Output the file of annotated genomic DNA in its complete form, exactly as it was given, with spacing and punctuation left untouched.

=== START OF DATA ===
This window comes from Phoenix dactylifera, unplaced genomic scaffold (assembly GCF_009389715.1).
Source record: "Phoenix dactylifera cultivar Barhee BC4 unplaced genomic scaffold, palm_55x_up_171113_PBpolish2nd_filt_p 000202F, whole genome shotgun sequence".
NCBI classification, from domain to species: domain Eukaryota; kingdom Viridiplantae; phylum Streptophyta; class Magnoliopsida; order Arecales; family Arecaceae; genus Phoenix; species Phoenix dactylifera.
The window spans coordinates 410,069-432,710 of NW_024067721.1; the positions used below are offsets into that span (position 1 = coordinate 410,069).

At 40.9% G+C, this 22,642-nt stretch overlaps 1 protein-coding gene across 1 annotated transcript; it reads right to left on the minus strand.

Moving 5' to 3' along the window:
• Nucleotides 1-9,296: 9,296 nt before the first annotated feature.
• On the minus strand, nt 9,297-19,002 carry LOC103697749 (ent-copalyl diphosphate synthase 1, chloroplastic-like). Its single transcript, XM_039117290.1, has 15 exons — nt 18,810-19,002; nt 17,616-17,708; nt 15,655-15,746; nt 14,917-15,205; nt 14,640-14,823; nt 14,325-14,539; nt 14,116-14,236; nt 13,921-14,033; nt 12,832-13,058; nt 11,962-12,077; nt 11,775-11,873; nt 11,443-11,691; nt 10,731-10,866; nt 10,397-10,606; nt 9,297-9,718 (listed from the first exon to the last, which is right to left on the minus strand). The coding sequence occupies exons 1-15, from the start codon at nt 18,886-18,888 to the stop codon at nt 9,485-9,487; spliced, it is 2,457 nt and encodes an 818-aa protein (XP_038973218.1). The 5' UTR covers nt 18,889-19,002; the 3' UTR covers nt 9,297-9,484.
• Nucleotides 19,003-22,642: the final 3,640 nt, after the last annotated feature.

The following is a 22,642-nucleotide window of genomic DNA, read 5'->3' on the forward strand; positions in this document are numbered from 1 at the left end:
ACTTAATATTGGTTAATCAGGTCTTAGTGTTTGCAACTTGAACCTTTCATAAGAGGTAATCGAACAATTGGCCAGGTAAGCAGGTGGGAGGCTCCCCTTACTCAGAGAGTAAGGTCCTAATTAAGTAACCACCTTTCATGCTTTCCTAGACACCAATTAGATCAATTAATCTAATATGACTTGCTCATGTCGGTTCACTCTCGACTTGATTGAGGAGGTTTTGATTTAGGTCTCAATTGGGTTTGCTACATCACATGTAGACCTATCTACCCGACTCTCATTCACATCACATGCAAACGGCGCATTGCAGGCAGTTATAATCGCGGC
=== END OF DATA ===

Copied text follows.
This window comes from Phoenix dactylifera, unplaced genomic scaffold (assembly GCF_009389715.1).
Source record: "Phoenix dactylifera cultivar Barhee BC4 unplaced genomic scaffold, palm_55x_up_171113_PBpolish2nd_filt_p 000202F, whole genome shotgun sequence".
NCBI classification, from domain to species: domain Eukaryota; kingdom Viridiplantae; phylum Streptophyta; class Magnoliopsida; order Arecales; family Arecaceae; genus Phoenix; species Phoenix dactylifera.
The window spans coordinates 410,069-432,710 of NW_024067721.1; the positions used below are offsets into that span (position 1 = coordinate 410,069).

At 40.9% G+C, this 22,642-nt stretch overlaps 1 protein-coding gene across 1 annotated transcript; it reads right to left on the minus strand.

Moving 5' to 3' along the window:
• Nucleotides 1-9,296: 9,296 nt before the first annotated feature.
• On the minus strand, nt 9,297-19,002 carry LOC103697749 (ent-copalyl diphosphate synthase 1, chloroplastic-like). Its single transcript, XM_039117290.1, has 15 exons — nt 18,810-19,002; nt 17,616-17,708; nt 15,655-15,746; nt 14,917-15,205; nt 14,640-14,823; nt 14,325-14,539; nt 14,116-14,236; nt 13,921-14,033; nt 12,832-13,058; nt 11,962-12,077; nt 11,775-11,873; nt 11,443-11,691; nt 10,731-10,866; nt 10,397-10,606; nt 9,297-9,718 (listed from the first exon to the last, which is right to left on the minus strand). The coding sequence occupies exons 1-15, from the start codon at nt 18,886-18,888 to the stop codon at nt 9,485-9,487; spliced, it is 2,457 nt and encodes an 818-aa protein (XP_038973218.1). The 5' UTR covers nt 18,889-19,002; the 3' UTR covers nt 9,297-9,484.
• Nucleotides 19,003-22,642: the final 3,640 nt, after the last annotated feature.

The following is a 22,642-nucleotide window of genomic DNA, read 5'->3' on the forward strand; positions in this document are numbered from 1 at the left end:
ACTTAATATTGGTTAATCAGGTCTTAGTGTTTGCAACTTGAACCTTTCATAAGAGGTAATCGAACAATTGGCCAGGTAAGCAGGTGGGAGGCTCCCCTTACTCAGAGAGTAAGGTCCTAATTAAGTAACCACCTTTCATGCTTTCCTAGACACCAATTAGATCAATTAATCTAATATGACTTGCTCATGTCGGTTCACTCTCGACTTGATTGAGGAGGTTTTGATTTAGGTCTCAATTGGGTTTGCTACATCACATGTAGACCTATCTACCCGACTCTCATTCACATCACATGCAAACGGCGCATTGCAGGCAGTTATAATCGCGGC